This was after I had been told, by another radiologist there, that there was a 50% chance those little lumps were cancer. So they had me prepped to believe I already have cancer, and then they delivered exactly that news.

In fact, they’re not benign…but neither are they actually cancer. Not yet, anyway. Nor are they going to become cancer in the very near future.

My friend KJG, on hearing this, remarked on the difference between the medical treatment you get in hospitals in affluent vs. not-so-affluent neighborhoods. Ain’t it the truth, apparently: few places get more affluent than northeast Scottsdale. And another friend remarked, after admitting to a skeptical turn of mind, on how much St. Joe’s stood to gain by corralling me into six or eight weeks of daily unnecessary radiation treatment.


So it looks like a confluence of lucky events rescued me from a great deal of painful, pointless, and dangerous trauma:

  • Old Doc Daley moved from his mid-town practice to the Mayo shortly after the clinic opened in Scottsdale, all those years ago.
  • I managed to keep myself on the Mayo’s rolls after hitting Medicare age by sticking with him.
  • St. Joe’s ER damn near killed me with the crassest kind of neglect when I had appendicitis some years ago, and so I wouldn’t have surgery done at that hospital, not on a bet.
  • And past experience has convinced me that you should ALWAYS GET A SECOND OPINION before letting anybody do any kind of procedure on you or put you on some drug.

Always. Get. A. Second. Opinion.

Author: funny

This post may be a paid guest contribution.


  1. That is great news! Yes, always get a second opinion.
    Also, I’d like to know the story about your ER experience at St. Joe’s. If you’ve already written about it, could you post a link to it?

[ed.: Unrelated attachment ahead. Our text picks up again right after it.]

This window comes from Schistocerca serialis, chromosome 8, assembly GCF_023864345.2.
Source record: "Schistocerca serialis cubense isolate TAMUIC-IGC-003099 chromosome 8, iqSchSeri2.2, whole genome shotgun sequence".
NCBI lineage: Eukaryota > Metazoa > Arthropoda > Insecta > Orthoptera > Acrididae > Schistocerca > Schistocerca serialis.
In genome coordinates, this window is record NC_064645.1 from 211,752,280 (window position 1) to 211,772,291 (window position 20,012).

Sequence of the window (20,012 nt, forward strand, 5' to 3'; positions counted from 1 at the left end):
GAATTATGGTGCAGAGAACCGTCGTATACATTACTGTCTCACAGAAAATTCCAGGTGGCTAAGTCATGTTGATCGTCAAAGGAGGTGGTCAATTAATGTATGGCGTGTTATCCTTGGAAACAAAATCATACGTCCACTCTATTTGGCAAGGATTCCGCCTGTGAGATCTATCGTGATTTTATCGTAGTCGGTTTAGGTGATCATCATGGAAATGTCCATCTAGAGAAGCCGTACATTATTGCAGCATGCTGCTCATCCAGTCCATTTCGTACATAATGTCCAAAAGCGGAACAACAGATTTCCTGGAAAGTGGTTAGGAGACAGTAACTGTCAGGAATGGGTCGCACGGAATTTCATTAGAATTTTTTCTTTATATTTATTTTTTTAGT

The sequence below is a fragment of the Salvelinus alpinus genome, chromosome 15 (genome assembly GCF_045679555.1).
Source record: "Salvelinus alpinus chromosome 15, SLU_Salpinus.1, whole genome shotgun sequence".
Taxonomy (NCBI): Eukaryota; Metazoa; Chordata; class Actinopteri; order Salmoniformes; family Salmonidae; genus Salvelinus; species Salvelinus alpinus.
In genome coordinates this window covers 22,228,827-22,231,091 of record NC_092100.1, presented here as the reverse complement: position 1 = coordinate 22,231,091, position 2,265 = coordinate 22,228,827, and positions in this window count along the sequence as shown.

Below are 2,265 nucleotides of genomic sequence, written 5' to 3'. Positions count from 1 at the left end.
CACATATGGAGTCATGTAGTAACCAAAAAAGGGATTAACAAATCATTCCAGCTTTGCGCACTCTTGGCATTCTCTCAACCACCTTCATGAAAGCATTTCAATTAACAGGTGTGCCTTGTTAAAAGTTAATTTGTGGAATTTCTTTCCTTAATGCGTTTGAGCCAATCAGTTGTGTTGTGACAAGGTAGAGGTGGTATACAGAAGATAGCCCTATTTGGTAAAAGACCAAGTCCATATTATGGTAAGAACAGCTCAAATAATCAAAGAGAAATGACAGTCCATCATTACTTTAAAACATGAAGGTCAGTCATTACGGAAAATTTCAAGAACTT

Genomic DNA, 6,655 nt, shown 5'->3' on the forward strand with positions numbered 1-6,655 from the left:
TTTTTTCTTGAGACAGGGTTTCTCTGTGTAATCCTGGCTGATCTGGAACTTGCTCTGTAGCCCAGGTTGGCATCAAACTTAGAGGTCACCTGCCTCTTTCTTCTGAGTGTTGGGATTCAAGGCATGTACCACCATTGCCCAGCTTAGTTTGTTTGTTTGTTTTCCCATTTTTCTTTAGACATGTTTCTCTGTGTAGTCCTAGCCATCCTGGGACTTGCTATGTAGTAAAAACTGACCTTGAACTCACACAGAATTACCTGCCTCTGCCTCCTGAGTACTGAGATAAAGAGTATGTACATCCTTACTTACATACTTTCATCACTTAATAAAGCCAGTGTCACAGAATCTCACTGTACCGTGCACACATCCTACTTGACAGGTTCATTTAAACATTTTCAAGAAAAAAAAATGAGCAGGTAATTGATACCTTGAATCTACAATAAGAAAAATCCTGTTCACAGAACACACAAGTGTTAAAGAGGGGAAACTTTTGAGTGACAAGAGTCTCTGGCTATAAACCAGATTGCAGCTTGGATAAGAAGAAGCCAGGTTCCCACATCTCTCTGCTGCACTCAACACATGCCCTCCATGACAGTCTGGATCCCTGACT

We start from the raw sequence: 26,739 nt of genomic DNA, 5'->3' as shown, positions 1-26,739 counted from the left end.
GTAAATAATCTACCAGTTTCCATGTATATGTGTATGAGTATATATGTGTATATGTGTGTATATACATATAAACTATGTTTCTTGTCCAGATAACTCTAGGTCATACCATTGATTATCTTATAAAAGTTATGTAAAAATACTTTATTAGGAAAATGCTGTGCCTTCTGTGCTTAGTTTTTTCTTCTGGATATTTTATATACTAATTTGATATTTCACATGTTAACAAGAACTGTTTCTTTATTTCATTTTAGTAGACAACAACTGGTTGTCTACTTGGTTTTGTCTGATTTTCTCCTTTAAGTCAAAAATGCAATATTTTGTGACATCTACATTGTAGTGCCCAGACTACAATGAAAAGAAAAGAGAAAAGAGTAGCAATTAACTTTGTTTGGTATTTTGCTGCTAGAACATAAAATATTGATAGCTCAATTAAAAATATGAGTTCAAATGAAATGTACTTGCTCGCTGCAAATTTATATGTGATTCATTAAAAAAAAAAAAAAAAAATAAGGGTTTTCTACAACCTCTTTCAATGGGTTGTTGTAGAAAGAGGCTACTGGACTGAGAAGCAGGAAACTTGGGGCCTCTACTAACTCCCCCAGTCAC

• Y’know, I think it happened before this blog came into being.

      Naturally, it was Christmas Eve when I developed appendicitis. I knew it was appendicitis because all the classic symptoms were there: pain in the lower right quadrant, fever, vomiting. And I’ll tellya, it HURT.

      I kept hoping it was something else — at the time I enjoyed chronically recurring, undiagnosed belly pain (which, interestingly, disappeared altogether and never returned after the appendectomy), and at first that’s what I thought it was. But by evening it had become abundantly clear that this was something on a different order.

      I asked my ex- to drive me down to the ER. He took me to St. Joe’s and left me off outside the door.

      When I went in I found the place JUST MOBBED. There was a flu epidemic going on, and every uninsured soul in South Phoenix (a very large low-SES district) and all their kids were parked in the ER waiting to see a doctor.

      I went up to the front desk to explain what the problem was. The woman gave me a fishy look and told me to take a seat. I vomited into the bucket I’d brought before I could turn away from the desk. She gave me an if-looks-could-kill glare.

      There was not a single place to sit down. The place was just FILTHY. The floor was so dirty I was afraid to sit on it, but I hurt so much I couldn’t stand up.

      Finally I was directed to a concrete bench outside and told I would be called if and when they ever got around to me. It was late December, it was after dark, and it was cold. It this point I hadn’t even been triaged — and never would be, as it developed.

      I sat down on the icy concrete next to a young woman who was having a miscarriage. She said she’d been there for four hours and, like me, hadn’t even seen a triage nurse. She had no coat, so I wrapped her in my jacket, because she was freezing.